Fire Phoenix

The Narrative Lab is an organisational development and applied research consultancy based in Gauteng, South Africa. The Narrative Lab team blends narrative practices, complexity thinking and facilitation to re:humanise the worlds of individuals, teams, organisations and communities. The heart of our work is found in running research and consulting projects that re:author, re:search and re:humanise the ways in which we interact, work and do business.

Established in 2007 by Aiden Choles, Sonja Blignaut and Raymond Salzwedel, and now headed up by Aiden, The Narrative Lab has a proud record of working locally and internationally, across a multitude of sectors in assisting small, medium and large organisations.

Our wonderful client base has allowed us to build up a consulting portfolio that includes work in coaching, team dynamics, large-scale facilitation, training, research, organisational development, change management, organisational culture, knowledge transfer, public speaking and writing.

The Narrative Lab is a Level 4 B-BBEE Contributor and a proud member of the South African Monitoring & Evaluation Association.

The lenses through which we see the world

Narrative Therapy

What is in a word? A world. – Michael White

Narrative therapy engages with a client’s world through the dominant stories at play in their life story. These are often problem-saturated narratives and the purpose of narrative therapy is to identify alternative narratives that allow for thicker and richer descriptions of who we are. Central to our work is the application of narrative therapy principles to re:authoring the narratives of self, teams and organisations. This work is about shifting the power dynamics between problem stories that dominate who we are and how we interact and those stories that represent more humanised alternatives. 

Key voices: Michael White, David Epston, Chene Swart

Complexity Thinking

The emerging body of work that acknowledges the complexity of our world and provides novel approaches to dealing with that complexity is deeply influential in our thinking and work. A complexity world view acknowledges that there are ordered and unordered contexts in which we operate, that there are adaptive challenges as well as technical problems and that there are contextual management practices we can use to act, probe and make sense of the complexity.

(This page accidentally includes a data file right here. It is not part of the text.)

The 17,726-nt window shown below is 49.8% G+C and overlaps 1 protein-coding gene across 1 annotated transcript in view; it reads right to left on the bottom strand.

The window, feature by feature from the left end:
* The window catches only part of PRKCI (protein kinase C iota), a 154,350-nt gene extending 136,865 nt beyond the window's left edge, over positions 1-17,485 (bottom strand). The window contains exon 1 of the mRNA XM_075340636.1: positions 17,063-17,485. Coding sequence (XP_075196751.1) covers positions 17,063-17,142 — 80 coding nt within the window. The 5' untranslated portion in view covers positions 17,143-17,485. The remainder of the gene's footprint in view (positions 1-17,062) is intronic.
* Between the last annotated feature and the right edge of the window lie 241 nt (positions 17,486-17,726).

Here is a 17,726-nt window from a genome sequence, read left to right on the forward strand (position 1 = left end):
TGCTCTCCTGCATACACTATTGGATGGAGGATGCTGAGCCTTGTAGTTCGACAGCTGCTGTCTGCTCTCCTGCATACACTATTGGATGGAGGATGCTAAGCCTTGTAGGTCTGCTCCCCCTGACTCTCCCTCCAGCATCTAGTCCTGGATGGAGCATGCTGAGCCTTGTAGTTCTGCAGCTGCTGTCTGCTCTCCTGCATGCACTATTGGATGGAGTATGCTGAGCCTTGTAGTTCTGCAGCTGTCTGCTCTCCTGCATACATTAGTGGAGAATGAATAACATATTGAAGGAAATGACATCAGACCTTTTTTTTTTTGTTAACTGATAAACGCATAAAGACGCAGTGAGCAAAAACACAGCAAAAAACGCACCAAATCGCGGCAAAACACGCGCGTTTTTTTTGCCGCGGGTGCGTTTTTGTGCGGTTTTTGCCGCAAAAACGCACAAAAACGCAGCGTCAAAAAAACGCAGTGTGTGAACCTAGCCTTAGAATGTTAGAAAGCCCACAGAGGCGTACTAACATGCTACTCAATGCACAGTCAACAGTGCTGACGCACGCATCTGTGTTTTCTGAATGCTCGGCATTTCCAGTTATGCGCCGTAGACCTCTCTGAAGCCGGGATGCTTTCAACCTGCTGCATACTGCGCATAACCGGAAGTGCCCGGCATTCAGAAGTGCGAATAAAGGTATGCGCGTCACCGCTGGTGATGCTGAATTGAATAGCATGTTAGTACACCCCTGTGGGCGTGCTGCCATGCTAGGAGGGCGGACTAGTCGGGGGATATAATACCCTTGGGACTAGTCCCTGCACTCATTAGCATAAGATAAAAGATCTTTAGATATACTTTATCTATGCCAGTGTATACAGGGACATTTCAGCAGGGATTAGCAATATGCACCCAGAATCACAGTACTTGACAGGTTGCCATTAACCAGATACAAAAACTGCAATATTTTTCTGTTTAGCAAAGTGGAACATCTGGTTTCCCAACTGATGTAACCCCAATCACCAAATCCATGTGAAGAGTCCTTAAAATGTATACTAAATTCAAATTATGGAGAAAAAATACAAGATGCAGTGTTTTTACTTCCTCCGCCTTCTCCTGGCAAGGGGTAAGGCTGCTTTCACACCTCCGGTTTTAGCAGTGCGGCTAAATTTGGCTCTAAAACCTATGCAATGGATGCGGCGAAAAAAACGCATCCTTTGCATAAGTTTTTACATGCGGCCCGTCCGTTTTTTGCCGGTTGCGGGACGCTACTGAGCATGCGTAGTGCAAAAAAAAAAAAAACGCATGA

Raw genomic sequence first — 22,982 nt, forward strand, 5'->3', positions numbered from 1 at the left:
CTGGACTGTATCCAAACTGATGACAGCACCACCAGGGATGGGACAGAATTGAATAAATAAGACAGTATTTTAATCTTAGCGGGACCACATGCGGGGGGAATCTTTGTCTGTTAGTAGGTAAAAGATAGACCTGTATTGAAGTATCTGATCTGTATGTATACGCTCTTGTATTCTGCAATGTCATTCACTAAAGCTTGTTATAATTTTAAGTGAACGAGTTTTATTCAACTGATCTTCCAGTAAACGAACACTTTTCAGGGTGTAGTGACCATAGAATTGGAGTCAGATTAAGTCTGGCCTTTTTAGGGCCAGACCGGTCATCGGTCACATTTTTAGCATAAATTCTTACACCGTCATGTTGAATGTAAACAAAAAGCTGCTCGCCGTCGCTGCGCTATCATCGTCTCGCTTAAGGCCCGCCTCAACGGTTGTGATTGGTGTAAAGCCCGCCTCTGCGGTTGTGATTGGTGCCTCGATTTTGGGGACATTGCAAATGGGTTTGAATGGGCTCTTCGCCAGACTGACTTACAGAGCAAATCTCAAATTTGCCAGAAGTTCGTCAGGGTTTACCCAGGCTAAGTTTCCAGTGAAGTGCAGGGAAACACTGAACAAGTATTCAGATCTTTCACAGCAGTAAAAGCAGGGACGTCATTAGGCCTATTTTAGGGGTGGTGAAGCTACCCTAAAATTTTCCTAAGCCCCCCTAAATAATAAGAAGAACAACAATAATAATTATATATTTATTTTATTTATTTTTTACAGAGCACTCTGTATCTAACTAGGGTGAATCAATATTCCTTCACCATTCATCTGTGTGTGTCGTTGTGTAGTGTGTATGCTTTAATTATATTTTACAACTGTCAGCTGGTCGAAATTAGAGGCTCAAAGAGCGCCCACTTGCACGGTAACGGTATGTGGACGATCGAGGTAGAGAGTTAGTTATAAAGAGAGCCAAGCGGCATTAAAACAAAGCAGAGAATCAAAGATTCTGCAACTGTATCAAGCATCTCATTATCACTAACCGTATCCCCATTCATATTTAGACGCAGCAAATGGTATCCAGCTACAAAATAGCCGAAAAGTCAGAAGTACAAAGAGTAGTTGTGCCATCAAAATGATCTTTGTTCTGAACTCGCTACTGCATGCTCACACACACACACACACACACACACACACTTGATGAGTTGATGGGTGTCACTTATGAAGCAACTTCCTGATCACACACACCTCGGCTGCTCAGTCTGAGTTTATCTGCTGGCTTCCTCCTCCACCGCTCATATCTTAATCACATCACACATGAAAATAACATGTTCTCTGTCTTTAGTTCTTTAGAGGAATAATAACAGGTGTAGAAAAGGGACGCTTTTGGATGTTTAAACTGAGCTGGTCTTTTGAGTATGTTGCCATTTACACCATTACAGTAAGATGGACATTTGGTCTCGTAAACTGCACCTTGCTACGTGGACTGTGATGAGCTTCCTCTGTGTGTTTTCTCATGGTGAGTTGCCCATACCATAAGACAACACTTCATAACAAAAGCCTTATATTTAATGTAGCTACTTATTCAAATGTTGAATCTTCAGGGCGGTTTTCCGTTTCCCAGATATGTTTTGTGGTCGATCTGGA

Key voices: Dave Snowden, Ron Heifetz, Paul Cilliers

The 9 Fundamental Human Needs

Researched and pioneered by the Chilean economist, Manfred Max-Need, Human Scale Development is an approach that identifies the fundamental needs of humans and how we can provide satisfiers for those needs. Initially applied to the world of international aid and development, we apply Human Scale Development in our work to understand how de:humanization in organisational settings is inhibiting or destroying our basic needs. Our view of a re:humanised world is where individuals, teams and organisations have re:authored their world such that the needs of subsistence, protection, affection, understanding, participation, idleness, creation, identity and freedom are restored.

Key voice: Manfred Max-Neef

Organisation Development

The stories of individuals are deeply connected to the stories of the organisation we’re a part of. And so the nature of our work has naturally moved us into the world of organisational development. An organisation is a unique ‘world’ and we’re passionate about how that world establishes itself and adapts in a complex world. We believe in the potential and promise of the organisation and eagerly promote the re:humanisation, health and effectiveness of our organisations and their collective narratives.